• Raise Limit – This is how we keep things from getting out of control! The maximum amount any player can raise the previous bet is, five dollars. For example, player A bets 50 cents, player B raises the max $5.00 to a total of $5.50. Player C can raise that $5.00 to a total of $10.50. This system is balanced because it allows players to keep raising each other if they want; however, a player can’t be bullied with too much money because the bet can’t get that far ahead if it can only move in $5 increments.  A player can be forced out if they’ve bought all the chips they’re allowed ($200 limit) and near the end of their bankroll.  Lastly, there is a 3 raise limit.  Each player can only raise 3 times.


Here’s the order of hands:

  • High Card – If you have nothing else, the highest card wins.  If the highest card is a tie, the second-highest in each hand breaks the tie, and so on.

  • Pair – Two cards of the same value.

  • Two Pair – Two pairs.  When two two-pairs compete, the highest pair wins;  if the highest pairs are identical, the second pair breaks the tie.  If both pairs are identical, the fifth card breaks the tie.

  • Three of a Kind – Three cards of the same value.

  • Straight – Five cards in a row.  Note that the ace can be either high or low, but not both – this means there are no “wraparound straights.”  For example, A-2-3-4-5 is valid, as is 10-J-Q-K-A, but not Q-K-A-2-3.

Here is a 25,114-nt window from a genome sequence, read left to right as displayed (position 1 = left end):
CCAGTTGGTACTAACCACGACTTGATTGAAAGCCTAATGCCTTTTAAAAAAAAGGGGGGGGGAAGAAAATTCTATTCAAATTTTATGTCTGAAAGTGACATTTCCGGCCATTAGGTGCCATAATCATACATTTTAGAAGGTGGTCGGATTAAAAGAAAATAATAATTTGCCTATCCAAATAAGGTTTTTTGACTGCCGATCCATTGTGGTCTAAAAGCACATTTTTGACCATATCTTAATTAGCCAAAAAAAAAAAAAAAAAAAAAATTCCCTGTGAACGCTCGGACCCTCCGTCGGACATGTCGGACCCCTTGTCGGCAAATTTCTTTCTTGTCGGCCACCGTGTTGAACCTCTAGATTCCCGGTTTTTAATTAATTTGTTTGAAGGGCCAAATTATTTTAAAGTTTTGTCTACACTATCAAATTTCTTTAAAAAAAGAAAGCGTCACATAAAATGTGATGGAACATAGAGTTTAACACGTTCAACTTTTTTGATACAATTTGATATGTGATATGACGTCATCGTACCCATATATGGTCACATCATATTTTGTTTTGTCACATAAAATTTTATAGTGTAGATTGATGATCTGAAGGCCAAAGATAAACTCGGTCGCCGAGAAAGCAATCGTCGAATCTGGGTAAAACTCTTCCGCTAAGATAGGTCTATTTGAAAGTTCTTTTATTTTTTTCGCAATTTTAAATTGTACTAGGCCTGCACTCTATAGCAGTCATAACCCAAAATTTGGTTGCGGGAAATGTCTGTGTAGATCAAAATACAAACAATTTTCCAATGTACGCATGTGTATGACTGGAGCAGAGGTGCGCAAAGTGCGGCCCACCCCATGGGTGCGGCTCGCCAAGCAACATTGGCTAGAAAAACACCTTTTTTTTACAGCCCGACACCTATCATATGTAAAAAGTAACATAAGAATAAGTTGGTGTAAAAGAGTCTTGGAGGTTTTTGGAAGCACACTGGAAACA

• Flush – Five cards of the same suit.  Ties are broken by the high card, then the second highest card, etc.

  • Full House – A pair and a three of a kind.  Ties are broken by the highest three-of-a-kind.

  • Four of a Kind – Four cards of the same value.

  • Straight Flush – Five cards of the same suit, in order.  As with straights, there are no wraparounds allowed.  Note:  A “Royal Flush” is just a variation of a Straight Flush, which is the highest available straight flush:  10-J-Q-K-A of a single suit.

  • Five of a Kind – Five cards of the same value.  Of course, this hand is only possible in games with wild cards. 

Some important details:

  • A Poker Hand is ONLY FIVE CARDS – If you’re playing a game where the player has seven cards, for example, the player can only play five cards.  Sixth cards can’t be used as tie-breakers, for example, and there is no such hand as “three pair.”

  • Suits DON’T Break Ties – All suits are of equal value.  If two five-card hands are identical, they tie, rather than being decided by which suit is higher.  This is called a “push” – the money is simply split between the tying hands.

  • The Cards Talk – If a player lays down his cards, calling his hand a two pair, when it’s actually four of a kind, the cards talk; that is, the player gets credit for the hand that is actually there, not just for what he says is there.  This can get complicated in games with many wild cards, and especially for new players; this protects them from their own ignorance!

  • Calling and Showing – The person whose final bet is matched at the end of the hand has been “called” – this person must be the first to show their cards.  Other players may choose to not show their cards if they know they’ve lost.

  • Folding and Showing – If all other players fold, the remaining player wins the hand; however, in this case the winner does not have to show his cards!  This protects his (successful?) potential bluff.  In some cases, players will pay the last bit of money “just to see if he had it,” knowing that they will most likely lose anyway.


Recently updated on March 9th, 2023 at 03:50 pm